- Oh sure, when you pee on a colleague’s office door it’s a crime. When you pee on another author’s grave, however, it’s an artistic act. [via]
- Could we really have two suns and no night by 2012? Get ready for a Mayan apocalypse/sparkly vampire crossover! [via]
- We all work for Facebook now. [via]
- A Guide to Lunchtime Social Groups, Through Life [via]
- And finally, Bing caught cheating off of Google, totally has to go to the principal’s office afterward. [via]
- Realms of Fantasy back from the grave again…again? Naturally, there’s lots of reason to be dubious.
- Also dubious: this “apology” from Cooks Source. (First mentioned here Monday.) When you’ve been demonstrably proven to have a history of stealing your content from other sources, and your only excuse is an indignant cry of “the internet is public domain and you should be thanking us!” — a bizarrely dumb thing to hear an editor say — then you really don’t get to paint yourself as the wronged party, much less complain that your “issues and photos [were] used without [y]our knowledge or consent.”
- Editing Monty Python & the Holy Grail:
I would like to get back to the Censor and agree to lose the shits, take the odd Jesus Christ out and lose Oh fuck off, but to retain ‘fart in your general direction’, ‘castanets of your testicles’ and ‘oral sex’ and ask him for an ‘A’ rating on that basis.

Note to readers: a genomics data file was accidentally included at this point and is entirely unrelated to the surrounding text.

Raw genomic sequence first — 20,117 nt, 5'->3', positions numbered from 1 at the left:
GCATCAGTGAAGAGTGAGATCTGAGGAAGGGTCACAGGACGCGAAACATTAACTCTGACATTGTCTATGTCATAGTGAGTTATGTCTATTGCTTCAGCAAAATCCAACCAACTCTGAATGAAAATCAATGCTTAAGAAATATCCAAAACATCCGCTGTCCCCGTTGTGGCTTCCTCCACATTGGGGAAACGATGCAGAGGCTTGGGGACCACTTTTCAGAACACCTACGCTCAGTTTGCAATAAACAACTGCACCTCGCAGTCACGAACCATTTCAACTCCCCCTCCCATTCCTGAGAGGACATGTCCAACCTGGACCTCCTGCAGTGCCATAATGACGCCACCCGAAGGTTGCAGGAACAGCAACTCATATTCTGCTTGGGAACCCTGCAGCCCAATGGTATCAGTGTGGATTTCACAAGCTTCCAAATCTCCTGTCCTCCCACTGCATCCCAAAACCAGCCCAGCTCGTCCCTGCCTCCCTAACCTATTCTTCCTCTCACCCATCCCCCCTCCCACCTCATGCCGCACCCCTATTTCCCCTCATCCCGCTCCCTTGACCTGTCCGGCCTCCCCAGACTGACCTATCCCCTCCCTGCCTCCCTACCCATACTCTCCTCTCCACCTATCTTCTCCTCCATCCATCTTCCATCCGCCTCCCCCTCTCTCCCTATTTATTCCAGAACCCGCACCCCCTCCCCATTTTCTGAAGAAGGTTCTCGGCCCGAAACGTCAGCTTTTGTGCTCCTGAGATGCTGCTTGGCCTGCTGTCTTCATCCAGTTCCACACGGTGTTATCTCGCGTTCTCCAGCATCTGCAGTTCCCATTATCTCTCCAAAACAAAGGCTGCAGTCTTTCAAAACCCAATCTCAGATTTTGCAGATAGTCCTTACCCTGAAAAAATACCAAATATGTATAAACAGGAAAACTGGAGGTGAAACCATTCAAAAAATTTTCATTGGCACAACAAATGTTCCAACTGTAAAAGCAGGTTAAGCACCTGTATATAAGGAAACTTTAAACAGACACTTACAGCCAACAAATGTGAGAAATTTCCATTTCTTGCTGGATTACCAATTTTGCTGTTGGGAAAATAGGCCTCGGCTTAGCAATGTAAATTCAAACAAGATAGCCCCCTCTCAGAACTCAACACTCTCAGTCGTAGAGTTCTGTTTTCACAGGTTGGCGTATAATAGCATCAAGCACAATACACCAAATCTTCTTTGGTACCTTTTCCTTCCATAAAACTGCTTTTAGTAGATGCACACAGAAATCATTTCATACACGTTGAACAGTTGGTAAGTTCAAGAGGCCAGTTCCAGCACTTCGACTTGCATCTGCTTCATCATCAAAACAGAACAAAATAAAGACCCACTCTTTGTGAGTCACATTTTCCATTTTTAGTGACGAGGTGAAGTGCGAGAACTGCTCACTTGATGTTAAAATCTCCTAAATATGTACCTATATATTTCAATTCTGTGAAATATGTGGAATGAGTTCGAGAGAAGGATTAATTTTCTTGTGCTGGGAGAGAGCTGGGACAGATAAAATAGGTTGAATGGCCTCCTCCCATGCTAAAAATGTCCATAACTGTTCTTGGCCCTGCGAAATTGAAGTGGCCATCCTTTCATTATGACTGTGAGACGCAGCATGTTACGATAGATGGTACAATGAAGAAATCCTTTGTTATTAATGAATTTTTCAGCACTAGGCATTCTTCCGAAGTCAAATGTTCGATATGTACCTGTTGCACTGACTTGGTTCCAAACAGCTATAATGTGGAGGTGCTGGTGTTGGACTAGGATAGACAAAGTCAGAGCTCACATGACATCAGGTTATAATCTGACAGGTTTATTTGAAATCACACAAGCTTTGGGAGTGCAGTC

- Is Stephen King America’s favorite author?
- And finally, from someone else who made that “favorite authors” list, a look at how J.K. Rowling plots. [via]
- Peter Sagal on the difference between an opinion and a bias:
A bias doesn’t mean that you think that what a certain candidate says is idiotic; a bias means that not matter what he says, you’ll attack him. Or, if it’s a bias in favor of him, no matter what he says, you’ll forgive him, or simply choose not to draw attention to what doesn’t make him look good. You know your opinion after you read the day’s paper; you know your bias before you open it.
- Maybe it’s just me, but I bathe every day. [via]
- In case you were wondering: what happened to the Doctor Who companions?
- Original estimates of the untapped oil reserves in Alaska only off by…oh…about ninety percent [via]
- Amal El-Mohtar on a steampunk without steam:
I submit that the insistence on Victoriana in steampunk is akin to insisting on castles and European dragons in fantasy: limiting, and rather missing the point. It confuses cause and consequence, since it is fantasy that shapes the dragon, not the dragon that shapes the fantasy. I want the cogs and copper to be acknowledged as products, not producers, of steampunk, and to unpack all the possibilities within it.
I think I like the idea of calling this subgenre “retrofuturism,” with steampunk just one sub-subgenre of that. While, of course, differentiating the whole thing from alternate history, since that posits a specific branching point, a moment in history — the Nazis win, the South doesn’t lose, etc. — rather than an historical era. It’s only the ubiquity of steampunk that, to my mind, is the problem — insofar as this is a problem; it’s the fact that it chokes out other retrofuturistic viewpoints, necessitates a very specific and limiting aesthetic, keeps retrofutrism tethered (much like steampunk’s zeppelins) to specific countries, eras, worldviews.